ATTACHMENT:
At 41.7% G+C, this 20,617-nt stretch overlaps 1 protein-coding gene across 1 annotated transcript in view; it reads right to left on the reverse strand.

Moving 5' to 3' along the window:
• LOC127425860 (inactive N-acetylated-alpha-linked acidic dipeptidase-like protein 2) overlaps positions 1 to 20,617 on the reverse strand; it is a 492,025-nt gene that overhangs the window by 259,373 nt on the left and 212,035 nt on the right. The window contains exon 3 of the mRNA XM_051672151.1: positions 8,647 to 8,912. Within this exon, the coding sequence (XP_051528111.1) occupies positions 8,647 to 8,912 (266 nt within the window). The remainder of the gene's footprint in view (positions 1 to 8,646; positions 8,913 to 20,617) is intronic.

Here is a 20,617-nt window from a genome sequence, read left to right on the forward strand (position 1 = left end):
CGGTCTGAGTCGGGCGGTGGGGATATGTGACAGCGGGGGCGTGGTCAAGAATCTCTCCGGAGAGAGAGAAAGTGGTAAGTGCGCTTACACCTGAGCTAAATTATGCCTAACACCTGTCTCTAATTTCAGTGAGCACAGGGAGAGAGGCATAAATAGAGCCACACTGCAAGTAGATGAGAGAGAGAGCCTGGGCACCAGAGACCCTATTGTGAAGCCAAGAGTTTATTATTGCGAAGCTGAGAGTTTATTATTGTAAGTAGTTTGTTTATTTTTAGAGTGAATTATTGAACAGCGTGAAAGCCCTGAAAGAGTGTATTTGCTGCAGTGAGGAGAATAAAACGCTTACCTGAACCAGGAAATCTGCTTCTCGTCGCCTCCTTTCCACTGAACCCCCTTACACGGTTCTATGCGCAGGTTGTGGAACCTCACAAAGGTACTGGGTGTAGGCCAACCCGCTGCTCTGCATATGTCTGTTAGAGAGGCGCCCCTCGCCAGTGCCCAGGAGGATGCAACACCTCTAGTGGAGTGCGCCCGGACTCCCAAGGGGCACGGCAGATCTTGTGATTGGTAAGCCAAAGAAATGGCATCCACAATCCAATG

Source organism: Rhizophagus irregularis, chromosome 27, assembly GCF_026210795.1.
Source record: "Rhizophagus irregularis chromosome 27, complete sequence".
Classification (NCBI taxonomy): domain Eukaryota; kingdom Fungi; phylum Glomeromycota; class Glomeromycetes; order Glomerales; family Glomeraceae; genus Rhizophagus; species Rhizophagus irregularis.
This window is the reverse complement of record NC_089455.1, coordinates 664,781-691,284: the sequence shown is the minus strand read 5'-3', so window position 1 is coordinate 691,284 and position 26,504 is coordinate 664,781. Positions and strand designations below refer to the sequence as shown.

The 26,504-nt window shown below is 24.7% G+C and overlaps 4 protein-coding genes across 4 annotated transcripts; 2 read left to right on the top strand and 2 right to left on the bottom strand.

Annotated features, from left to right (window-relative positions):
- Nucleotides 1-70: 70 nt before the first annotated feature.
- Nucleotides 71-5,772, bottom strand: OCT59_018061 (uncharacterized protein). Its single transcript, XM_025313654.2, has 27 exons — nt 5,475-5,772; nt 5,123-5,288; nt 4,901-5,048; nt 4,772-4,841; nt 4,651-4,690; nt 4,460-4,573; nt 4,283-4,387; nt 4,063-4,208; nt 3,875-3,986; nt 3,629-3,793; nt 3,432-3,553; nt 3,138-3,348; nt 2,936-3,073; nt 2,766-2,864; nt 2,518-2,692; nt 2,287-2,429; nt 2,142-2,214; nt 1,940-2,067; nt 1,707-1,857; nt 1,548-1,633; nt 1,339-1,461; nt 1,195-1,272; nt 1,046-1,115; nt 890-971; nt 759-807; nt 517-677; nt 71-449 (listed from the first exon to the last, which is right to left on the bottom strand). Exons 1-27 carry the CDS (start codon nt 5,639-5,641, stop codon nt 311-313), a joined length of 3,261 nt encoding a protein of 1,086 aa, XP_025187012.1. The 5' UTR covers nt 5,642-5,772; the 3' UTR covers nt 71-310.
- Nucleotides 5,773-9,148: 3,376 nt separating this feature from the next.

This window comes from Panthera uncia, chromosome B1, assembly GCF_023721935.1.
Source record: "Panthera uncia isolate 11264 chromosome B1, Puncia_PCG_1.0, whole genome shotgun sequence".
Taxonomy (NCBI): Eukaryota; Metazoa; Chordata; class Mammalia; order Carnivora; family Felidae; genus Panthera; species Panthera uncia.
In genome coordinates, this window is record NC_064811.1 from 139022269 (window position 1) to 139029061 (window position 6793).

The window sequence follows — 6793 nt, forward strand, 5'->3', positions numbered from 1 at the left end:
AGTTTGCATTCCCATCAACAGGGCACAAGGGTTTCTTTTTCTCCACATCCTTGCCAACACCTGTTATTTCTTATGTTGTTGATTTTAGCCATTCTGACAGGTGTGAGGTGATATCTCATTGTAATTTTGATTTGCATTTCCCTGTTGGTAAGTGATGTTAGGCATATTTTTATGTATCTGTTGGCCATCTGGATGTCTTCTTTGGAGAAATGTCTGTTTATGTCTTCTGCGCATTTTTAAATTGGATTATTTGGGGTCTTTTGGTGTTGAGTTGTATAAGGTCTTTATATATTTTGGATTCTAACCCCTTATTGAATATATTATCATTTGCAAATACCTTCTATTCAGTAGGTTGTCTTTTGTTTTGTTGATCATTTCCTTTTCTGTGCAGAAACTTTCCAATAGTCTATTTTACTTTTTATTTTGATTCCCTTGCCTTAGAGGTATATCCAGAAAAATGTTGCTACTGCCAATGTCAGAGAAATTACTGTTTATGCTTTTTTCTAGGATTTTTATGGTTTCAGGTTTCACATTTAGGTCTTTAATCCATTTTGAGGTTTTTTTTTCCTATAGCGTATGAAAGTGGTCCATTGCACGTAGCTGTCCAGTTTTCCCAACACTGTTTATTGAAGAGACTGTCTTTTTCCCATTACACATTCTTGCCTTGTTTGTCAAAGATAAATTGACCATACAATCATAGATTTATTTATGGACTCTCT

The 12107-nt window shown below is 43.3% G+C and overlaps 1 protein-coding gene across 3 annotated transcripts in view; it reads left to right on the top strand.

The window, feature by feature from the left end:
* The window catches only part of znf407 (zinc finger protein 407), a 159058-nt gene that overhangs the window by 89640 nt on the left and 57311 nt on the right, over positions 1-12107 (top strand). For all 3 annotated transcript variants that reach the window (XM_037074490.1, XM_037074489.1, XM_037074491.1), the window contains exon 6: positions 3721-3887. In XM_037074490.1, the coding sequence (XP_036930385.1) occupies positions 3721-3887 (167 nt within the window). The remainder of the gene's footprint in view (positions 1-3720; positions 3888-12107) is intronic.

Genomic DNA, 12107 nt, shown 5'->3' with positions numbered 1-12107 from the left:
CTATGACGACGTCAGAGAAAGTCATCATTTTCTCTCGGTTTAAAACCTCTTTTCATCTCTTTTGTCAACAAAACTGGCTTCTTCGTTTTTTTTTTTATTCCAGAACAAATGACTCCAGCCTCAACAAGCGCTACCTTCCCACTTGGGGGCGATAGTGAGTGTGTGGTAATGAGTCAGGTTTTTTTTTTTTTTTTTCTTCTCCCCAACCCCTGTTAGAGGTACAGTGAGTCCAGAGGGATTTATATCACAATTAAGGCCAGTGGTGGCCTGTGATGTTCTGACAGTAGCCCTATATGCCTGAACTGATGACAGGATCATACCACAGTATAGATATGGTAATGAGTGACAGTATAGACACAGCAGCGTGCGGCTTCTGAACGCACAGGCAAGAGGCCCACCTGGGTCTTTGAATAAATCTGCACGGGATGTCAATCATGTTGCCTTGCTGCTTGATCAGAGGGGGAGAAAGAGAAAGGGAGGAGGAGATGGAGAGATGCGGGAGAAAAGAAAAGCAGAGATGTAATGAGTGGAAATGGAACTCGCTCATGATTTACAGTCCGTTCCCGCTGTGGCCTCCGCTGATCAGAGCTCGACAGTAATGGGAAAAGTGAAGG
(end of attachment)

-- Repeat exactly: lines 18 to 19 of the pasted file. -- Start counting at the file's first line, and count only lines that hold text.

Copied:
In genome coordinates, this window is record NC_064811.1 from 139022269 (window position 1) to 139029061 (window position 6793).

The window sequence follows — 6793 nt, forward strand, 5'->3', positions numbered from 1 at the left end: